we are insured, once again.

Excellent, Smithers.

rubs preternaturally long fingers together with smug satisfaction.  then remembers to thank you all for being a kick-ass wall of support, replete with good advice.  i didn’t yell once.  i was very, very pleasant…in a Christopher Walken kind of way.

miraculously, between my measured, date-laden, “i’m sure there’s been some sort of mistake” conversation with the person who answered the phone, and her three minute disappearance to “check my file more thoroughly,” an email *appeared* on said file from Guelph magically reinstating our insurance in full.  well, bless my soul.  and i always thought i had terrible timing.


we walked into work, though, as we were unaware of our fortuitous and retroactive reinstatement until i terrorized their asses business hours opened for the day.  it was a beautiful end-of-summer morning here, golden and not quite hot, and the route between the sitter’s house and the university follows the local trail carved out by government when they tore up all the railway tracks fifteen years ago…a biking and hiking path lined with bullrushes and wildflowers.  it’s a vein of oasis through the middle of the city, and lovely.  we should walk to work all the time, and have decided that until the cold weather comes, we may try.  so we ought to thank The Cooperators for a fine wake-up call, really.

but if we do keep walking, i will need to lighten the load in the satchel i compulsively cart to and from work with me, the one that houses half my worldly belongings and a few small parasitic animals, likely.  because the damn thing was so heavy this morning that i couldn’t bear to leave the stroller at the sitter’s after we dropped Oscar off, and instead used the stroller to cart my bag to work.  effective, yes, if a little odd-looking.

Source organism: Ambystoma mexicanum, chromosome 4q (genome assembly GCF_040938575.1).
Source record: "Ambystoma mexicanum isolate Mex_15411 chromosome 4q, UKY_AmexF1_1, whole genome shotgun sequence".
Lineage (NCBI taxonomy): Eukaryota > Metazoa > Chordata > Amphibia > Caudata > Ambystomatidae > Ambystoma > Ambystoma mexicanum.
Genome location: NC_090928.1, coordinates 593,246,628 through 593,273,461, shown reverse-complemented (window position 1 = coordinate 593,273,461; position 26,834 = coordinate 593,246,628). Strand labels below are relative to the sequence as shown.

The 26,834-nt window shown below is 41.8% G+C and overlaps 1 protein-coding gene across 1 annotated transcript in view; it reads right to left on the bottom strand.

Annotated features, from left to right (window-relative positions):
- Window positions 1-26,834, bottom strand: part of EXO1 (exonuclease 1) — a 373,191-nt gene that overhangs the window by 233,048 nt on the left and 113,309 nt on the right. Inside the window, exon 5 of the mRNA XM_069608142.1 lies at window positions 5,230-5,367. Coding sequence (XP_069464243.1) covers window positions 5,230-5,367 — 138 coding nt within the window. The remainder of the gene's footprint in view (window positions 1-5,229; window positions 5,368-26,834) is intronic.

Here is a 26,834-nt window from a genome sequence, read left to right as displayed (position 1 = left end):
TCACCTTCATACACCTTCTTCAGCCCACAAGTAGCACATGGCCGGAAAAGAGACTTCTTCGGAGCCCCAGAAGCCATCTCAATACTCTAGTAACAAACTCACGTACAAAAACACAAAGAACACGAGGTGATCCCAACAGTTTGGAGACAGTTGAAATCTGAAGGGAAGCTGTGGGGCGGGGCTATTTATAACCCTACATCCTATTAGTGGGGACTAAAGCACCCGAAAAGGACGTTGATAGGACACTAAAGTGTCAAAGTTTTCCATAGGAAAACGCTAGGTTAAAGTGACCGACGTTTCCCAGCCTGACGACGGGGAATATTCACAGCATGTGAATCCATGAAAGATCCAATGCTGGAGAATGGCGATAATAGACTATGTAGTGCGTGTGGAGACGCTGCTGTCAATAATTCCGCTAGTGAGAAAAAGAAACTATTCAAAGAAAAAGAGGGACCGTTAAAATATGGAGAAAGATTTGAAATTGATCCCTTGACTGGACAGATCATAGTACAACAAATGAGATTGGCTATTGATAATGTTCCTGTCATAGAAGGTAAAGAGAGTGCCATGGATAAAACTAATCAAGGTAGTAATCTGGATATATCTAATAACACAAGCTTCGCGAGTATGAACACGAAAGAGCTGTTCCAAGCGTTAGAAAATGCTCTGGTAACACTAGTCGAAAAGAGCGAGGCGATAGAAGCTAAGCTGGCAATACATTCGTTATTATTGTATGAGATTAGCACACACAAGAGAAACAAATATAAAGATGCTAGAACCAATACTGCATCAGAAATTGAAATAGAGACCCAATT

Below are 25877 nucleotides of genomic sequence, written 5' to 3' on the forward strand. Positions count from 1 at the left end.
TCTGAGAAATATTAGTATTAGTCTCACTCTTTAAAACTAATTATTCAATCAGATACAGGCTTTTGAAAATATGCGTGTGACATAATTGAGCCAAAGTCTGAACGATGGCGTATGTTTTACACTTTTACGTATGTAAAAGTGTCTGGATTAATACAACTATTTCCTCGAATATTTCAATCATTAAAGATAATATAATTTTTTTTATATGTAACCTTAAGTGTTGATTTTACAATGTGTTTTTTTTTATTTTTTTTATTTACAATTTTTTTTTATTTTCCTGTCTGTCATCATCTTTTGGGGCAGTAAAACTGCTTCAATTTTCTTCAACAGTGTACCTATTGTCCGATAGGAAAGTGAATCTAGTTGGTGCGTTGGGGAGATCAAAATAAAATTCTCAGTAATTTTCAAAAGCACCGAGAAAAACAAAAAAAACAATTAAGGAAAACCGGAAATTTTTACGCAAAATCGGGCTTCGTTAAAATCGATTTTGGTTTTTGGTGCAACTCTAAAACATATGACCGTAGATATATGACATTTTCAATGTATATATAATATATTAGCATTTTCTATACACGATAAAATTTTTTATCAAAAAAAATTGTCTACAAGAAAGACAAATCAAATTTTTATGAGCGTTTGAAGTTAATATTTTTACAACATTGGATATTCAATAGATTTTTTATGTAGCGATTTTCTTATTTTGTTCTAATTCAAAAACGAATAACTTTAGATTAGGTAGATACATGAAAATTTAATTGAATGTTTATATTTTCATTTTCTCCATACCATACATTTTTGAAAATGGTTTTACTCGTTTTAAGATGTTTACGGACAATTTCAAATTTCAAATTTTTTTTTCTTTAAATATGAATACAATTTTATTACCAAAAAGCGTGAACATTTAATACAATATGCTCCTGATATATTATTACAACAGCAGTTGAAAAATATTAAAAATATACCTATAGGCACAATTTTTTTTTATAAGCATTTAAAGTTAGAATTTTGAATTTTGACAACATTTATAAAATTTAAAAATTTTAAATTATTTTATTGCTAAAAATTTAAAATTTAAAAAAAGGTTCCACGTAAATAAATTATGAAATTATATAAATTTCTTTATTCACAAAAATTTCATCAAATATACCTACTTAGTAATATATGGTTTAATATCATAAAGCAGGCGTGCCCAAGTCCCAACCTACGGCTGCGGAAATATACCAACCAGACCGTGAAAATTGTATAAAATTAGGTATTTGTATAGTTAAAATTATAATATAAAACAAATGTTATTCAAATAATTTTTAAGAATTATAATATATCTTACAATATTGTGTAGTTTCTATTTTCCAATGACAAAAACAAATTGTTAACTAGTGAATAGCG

joggers and bikers approaching us on the trail wore puzzled expressions as they gradually realized there was no baby in the buggy.  i was tempted to shout out, jovially, “oh whoops! did we lose someone?”

but every time, my tongue shut upon itself, hard.

i thought of Niobe’s empty stroller post from last month, and the shudder i felt as her story unfolded, my own expectations and assumptions and wounds lining up across and alongside hers.  i thought of the first night we spent in what is now our home, three days after Finn’s death.  we sat, for a bit, on the floor of the empty room we’d intended to be his, his urn in my hands.  i thought of that feeling, that shocked, stunned emptiness, that sense of having fallen down a rabbit hole that no one else could even see, because it was so terrible to behold.

i cannot joke about an absent baby, even now.  the panic still comes flooding back, makes me feel shaky and vulnerable and naked before god, as if i am taunting fate.  and perhaps turning some other grieving parent inside out at the sight of my empty stroller as i walk along looking for all the world oblivious, entitled, unbroken.

i will carry my bag the next time we walk.